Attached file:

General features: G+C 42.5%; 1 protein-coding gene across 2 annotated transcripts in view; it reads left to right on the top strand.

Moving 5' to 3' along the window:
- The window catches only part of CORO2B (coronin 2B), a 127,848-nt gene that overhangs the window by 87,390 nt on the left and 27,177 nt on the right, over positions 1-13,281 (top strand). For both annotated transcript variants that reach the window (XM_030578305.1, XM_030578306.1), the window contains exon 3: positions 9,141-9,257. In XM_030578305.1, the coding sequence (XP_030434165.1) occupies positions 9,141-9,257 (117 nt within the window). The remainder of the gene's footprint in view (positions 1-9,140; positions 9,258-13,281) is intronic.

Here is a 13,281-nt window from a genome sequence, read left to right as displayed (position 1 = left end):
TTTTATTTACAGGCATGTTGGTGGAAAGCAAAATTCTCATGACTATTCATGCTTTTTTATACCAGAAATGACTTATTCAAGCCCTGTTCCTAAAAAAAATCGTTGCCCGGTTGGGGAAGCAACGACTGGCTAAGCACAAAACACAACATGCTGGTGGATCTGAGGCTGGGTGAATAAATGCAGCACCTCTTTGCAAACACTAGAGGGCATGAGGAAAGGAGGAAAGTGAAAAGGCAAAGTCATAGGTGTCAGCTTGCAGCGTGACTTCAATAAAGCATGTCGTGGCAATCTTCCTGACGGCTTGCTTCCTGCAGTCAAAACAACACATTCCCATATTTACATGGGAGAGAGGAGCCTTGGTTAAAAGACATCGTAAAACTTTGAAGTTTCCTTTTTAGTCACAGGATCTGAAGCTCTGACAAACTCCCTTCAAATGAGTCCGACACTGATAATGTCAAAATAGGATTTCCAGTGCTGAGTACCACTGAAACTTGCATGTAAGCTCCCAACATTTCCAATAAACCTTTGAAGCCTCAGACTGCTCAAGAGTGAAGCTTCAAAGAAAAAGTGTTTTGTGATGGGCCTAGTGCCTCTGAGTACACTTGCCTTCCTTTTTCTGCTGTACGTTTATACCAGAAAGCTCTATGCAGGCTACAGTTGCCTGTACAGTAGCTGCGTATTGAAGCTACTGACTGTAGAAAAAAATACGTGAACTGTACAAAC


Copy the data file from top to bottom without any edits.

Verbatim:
General features: G+C 42.5%; 1 protein-coding gene across 2 annotated transcripts in view; it reads left to right on the top strand.

Moving 5' to 3' along the window:
- The window catches only part of CORO2B (coronin 2B), a 127,848-nt gene that overhangs the window by 87,390 nt on the left and 27,177 nt on the right, over positions 1-13,281 (top strand). For both annotated transcript variants that reach the window (XM_030578305.1, XM_030578306.1), the window contains exon 3: positions 9,141-9,257. In XM_030578305.1, the coding sequence (XP_030434165.1) occupies positions 9,141-9,257 (117 nt within the window). The remainder of the gene's footprint in view (positions 1-9,140; positions 9,258-13,281) is intronic.

Here is a 13,281-nt window from a genome sequence, read left to right as displayed (position 1 = left end):
TTTTATTTACAGGCATGTTGGTGGAAAGCAAAATTCTCATGACTATTCATGCTTTTTTATACCAGAAATGACTTATTCAAGCCCTGTTCCTAAAAAAAATCGTTGCCCGGTTGGGGAAGCAACGACTGGCTAAGCACAAAACACAACATGCTGGTGGATCTGAGGCTGGGTGAATAAATGCAGCACCTCTTTGCAAACACTAGAGGGCATGAGGAAAGGAGGAAAGTGAAAAGGCAAAGTCATAGGTGTCAGCTTGCAGCGTGACTTCAATAAAGCATGTCGTGGCAATCTTCCTGACGGCTTGCTTCCTGCAGTCAAAACAACACATTCCCATATTTACATGGGAGAGAGGAGCCTTGGTTAAAAGACATCGTAAAACTTTGAAGTTTCCTTTTTAGTCACAGGATCTGAAGCTCTGACAAACTCCCTTCAAATGAGTCCGACACTGATAATGTCAAAATAGGATTTCCAGTGCTGAGTACCACTGAAACTTGCATGTAAGCTCCCAACATTTCCAATAAACCTTTGAAGCCTCAGACTGCTCAAGAGTGAAGCTTCAAAGAAAAAGTGTTTTGTGATGGGCCTAGTGCCTCTGAGTACACTTGCCTTCCTTTTTCTGCTGTACGTTTATACCAGAAAGCTCTATGCAGGCTACAGTTGCCTGTACAGTAGCTGCGTATTGAAGCTACTGACTGTAGAAAAAAATACGTGAACTGTACAAAC